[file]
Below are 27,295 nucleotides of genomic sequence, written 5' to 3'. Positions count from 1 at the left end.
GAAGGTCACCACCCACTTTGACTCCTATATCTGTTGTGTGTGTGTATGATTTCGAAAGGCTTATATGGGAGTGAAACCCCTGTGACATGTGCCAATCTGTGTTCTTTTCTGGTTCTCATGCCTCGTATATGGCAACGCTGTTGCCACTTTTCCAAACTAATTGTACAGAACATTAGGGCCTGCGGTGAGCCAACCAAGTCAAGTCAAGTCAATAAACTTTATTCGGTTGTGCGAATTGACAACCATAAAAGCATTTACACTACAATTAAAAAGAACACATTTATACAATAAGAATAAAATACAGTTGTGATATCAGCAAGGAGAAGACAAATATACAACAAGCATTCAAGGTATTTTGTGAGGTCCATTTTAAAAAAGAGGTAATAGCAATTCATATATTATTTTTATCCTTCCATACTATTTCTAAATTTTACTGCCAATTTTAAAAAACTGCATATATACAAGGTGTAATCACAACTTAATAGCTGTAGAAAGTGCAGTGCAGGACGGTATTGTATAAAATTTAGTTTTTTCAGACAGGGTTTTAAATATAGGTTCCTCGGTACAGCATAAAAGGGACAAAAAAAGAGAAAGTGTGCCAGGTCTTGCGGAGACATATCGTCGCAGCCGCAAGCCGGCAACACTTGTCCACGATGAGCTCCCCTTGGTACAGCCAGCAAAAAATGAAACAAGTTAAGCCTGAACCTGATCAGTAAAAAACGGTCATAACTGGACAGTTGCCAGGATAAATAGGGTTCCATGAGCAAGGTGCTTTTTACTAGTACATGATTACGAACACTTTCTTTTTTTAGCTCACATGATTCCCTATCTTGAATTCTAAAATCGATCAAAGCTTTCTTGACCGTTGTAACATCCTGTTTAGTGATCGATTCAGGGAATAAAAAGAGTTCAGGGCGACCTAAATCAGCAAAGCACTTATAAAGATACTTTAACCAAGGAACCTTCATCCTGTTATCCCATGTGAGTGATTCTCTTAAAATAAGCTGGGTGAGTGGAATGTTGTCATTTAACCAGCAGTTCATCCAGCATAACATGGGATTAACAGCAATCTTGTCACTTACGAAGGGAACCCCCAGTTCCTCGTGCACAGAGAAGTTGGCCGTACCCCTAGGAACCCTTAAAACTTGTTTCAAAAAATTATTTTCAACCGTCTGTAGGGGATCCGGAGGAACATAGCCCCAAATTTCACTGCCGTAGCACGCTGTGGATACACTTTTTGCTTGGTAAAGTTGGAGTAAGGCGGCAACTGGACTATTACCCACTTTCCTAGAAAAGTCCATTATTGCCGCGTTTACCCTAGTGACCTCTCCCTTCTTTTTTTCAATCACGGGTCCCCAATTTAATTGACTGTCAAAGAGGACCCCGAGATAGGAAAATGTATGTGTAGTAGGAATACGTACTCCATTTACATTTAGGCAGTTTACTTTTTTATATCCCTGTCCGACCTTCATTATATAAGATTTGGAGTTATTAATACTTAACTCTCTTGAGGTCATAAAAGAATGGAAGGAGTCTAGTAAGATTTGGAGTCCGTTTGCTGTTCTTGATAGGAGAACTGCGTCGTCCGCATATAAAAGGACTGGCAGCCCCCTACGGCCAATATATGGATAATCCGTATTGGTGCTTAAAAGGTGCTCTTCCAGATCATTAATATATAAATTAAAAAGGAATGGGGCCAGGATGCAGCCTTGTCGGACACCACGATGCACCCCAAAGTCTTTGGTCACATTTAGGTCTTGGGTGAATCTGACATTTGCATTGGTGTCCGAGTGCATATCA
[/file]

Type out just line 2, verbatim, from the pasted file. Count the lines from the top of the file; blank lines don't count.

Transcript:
GAAGGTCACCACCCACTTTGACTCCTATATCTGTTGTGTGTGTGTATGATTTCGAAAGGCTTATATGGGAGTGAAACCCCTGTGACATGTGCCAATCTGTGTTCTTTTCTGGTTCTCATGCCTCGTATATGGCAACGCTGTTGCCACTTTTCCAAACTAATTGTACAGAACATTAGGGCCTGCGGTGAGCCAACCAAGTCAAGTCAAGTCAATAAACTTTATTCGGTTGTGCGAATTGACAACCATAAAAGCATTTACACTACAATTAAAAAGAACACATTTATACAATAAGAATAAAATACAGTTGTGATATCAGCAAGGAGAAGACAAATATACAACAAGCATTCAAGGTATTTTGTGAGGTCCATTTTAAAAAAGAGGTAATAGCAATTCATATATTATTTTTATCCTTCCATACTATTTCTAAATTTTACTGCCAATTTTAAAAAACTGCATATATACAAGGTGTAATCACAACTTAATAGCTGTAGAAAGTGCAGTGCAGGACGGTATTGTATAAAATTTAGTTTTTTCAGACAGGGTTTTAAATATAGGTTCCTCGGTACAGCATAAAAGGGACAAAAAAAGAGAAAGTGTGCCAGGTCTTGCGGAGACATATCGTCGCAGCCGCAAGCCGGCAACACTTGTCCACGATGAGCTCCCCTTGGTACAGCCAGCAAAAAATGAAACAAGTTAAGCCTGAACCTGATCAGTAAAAAACGGTCATAACTGGACAGTTGCCAGGATAAATAGGGTTCCATGAGCAAGGTGCTTTTTACTAGTACATGATTACGAACACTTTCTTTTTTTAGCTCACATGATTCCCTATCTTGAATTCTAAAATCGATCAAAGCTTTCTTGACCGTTGTAACATCCTGTTTAGTGATCGATTCAGGGAATAAAAAGAGTTCAGGGCGACCTAAATCAGCAAAGCACTTATAAAGATACTTTAACCAAGGAACCTTCATCCTGTTATCCCATGTGAGTGATTCTCTTAAAATAAGCTGGGTGAGTGGAATGTTGTCATTTAACCAGCAGTTCATCCAGCATAACATGGGATTAACAGCAATCTTGTCACTTACGAAGGGAACCCCCAGTTCCTCGTGCACAGAGAAGTTGGCCGTACCCCTAGGAACCCTTAAAACTTGTTTCAAAAAATTATTTTCAACCGTCTGTAGGGGATCCGGAGGAACATAGCCCCAAATTTCACTGCCGTAGCACGCTGTGGATACACTTTTTGCTTGGTAAAGTTGGAGTAAGGCGGCAACTGGACTATTACCCACTTTCCTAGAAAAGTCCATTATTGCCGCGTTTACCCTAGTGACCTCTCCCTTCTTTTTTTCAATCACGGGTCCCCAATTTAATTGACTGTCAAAGAGGACCCCGAGATAGGAAAATGTATGTGTAGTAGGAATACGTACTCCATTTACATTTAGGCAGTTTACTTTTTTATATCCCTGTCCGACCTTCATTATATAAGATTTGGAGTTATTAATACTTAACTCTCTTGAGGTCATAAAAGAATGGAAGGAGTCTAGTAAGATTTGGAGTCCGTTTGCTGTTCTTGATAGGAGAACTGCGTCGTCCGCATATAAAAGGACTGGCAGCCCCCTACGGCCAATATATGGATAATCCGTATTGGTGCTTAAAAGGTGCTCTTCCAGATCATTAATATATAAATTAAAAAGGAATGGGGCCAGGATGCAGCCTTGTCGGACACCACGATGCACCCCAAAGTCTTTGGTCACATTTAGGTCTTGGGTGAATCTGACATTTGCATTGGTGTCCGAGTGCATATCA